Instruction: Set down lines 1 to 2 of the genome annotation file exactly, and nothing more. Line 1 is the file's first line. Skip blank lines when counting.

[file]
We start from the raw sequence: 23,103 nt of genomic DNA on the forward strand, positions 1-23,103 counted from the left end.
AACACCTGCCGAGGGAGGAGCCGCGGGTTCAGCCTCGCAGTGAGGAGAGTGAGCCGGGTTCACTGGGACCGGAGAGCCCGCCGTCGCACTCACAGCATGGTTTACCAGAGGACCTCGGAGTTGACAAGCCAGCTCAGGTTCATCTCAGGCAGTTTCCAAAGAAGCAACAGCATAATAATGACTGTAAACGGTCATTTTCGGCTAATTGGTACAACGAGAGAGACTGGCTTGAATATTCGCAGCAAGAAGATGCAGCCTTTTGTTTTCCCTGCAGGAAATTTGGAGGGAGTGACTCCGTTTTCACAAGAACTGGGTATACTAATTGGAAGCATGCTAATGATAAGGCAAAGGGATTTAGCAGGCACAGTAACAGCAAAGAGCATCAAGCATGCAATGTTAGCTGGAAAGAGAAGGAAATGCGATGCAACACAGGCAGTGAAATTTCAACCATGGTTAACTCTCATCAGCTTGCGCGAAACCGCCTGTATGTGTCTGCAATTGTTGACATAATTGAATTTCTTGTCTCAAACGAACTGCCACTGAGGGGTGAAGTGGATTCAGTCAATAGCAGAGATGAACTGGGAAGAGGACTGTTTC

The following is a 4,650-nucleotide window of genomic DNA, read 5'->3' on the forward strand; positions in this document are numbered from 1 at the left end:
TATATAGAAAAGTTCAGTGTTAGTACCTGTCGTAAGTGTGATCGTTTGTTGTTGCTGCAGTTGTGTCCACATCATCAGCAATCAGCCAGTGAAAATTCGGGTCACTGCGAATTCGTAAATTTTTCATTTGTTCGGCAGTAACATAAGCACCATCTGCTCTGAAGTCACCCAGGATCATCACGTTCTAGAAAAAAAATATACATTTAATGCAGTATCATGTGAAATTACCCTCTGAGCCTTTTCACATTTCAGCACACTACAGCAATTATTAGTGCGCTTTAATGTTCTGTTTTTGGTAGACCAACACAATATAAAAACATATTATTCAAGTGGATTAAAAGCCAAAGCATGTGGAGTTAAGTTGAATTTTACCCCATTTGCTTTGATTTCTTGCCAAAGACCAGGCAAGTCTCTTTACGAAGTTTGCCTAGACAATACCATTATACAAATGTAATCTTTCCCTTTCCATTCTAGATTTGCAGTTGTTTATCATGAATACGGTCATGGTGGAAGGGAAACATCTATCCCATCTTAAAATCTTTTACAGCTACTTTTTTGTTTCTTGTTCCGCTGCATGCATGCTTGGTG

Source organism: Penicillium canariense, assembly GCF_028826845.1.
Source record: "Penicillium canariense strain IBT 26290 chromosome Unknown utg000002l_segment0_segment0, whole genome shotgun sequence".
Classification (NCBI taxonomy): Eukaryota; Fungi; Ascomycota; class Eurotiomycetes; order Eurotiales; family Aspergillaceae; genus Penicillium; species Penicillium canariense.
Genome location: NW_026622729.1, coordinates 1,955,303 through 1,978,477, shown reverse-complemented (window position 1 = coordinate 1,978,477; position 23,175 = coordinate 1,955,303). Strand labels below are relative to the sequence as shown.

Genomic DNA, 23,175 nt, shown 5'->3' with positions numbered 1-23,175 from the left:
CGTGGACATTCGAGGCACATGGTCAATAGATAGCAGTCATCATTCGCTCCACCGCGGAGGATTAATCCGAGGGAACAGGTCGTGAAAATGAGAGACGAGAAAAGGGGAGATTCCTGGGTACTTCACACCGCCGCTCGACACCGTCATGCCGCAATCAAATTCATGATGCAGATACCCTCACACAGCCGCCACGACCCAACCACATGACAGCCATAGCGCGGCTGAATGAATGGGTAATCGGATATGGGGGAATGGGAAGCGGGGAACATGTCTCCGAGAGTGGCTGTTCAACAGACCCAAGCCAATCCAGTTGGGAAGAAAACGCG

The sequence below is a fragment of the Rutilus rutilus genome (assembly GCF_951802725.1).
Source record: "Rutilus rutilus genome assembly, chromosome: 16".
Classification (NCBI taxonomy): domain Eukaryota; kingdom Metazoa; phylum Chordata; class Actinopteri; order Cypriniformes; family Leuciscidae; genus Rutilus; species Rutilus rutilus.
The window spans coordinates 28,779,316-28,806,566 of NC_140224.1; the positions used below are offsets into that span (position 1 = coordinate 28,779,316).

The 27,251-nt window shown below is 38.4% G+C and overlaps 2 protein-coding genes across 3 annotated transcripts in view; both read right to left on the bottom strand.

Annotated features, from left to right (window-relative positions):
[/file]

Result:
We start from the raw sequence: 23,103 nt of genomic DNA on the forward strand, positions 1-23,103 counted from the left end.
AACACCTGCCGAGGGAGGAGCCGCGGGTTCAGCCTCGCAGTGAGGAGAGTGAGCCGGGTTCACTGGGACCGGAGAGCCCGCCGTCGCACTCACAGCATGGTTTACCAGAGGACCTCGGAGTTGACAAGCCAGCTCAGGTTCATCTCAGGCAGTTTCCAAAGAAGCAACAGCATAATAATGACTGTAAACGGTCATTTTCGGCTAATTGGTACAACGAGAGAGACTGGCTTGAATATTCGCAGCAAGAAGATGCAGCCTTTTGTTTTCCCTGCAGGAAATTTGGAGGGAGTGACTCCGTTTTCACAAGAACTGGGTATACTAATTGGAAGCATGCTAATGATAAGGCAAAGGGATTTAGCAGGCACAGTAACAGCAAAGAGCATCAAGCATGCAATGTTAGCTGGAAAGAGAAGGAAATGCGATGCAACACAGGCAGTGAAATTTCAACCATGGTTAACTCTCATCAGCTTGCGCGAAACCGCCTGTATGTGTCTGCAATTGTTGACATAATTGAATTTCTTGTCTCAAACGAACTGCCACTGAGGGGTGAAGTGGATTCAGTCAATAGCAGAGATGAACTGGGAAGAGGACTGTTTC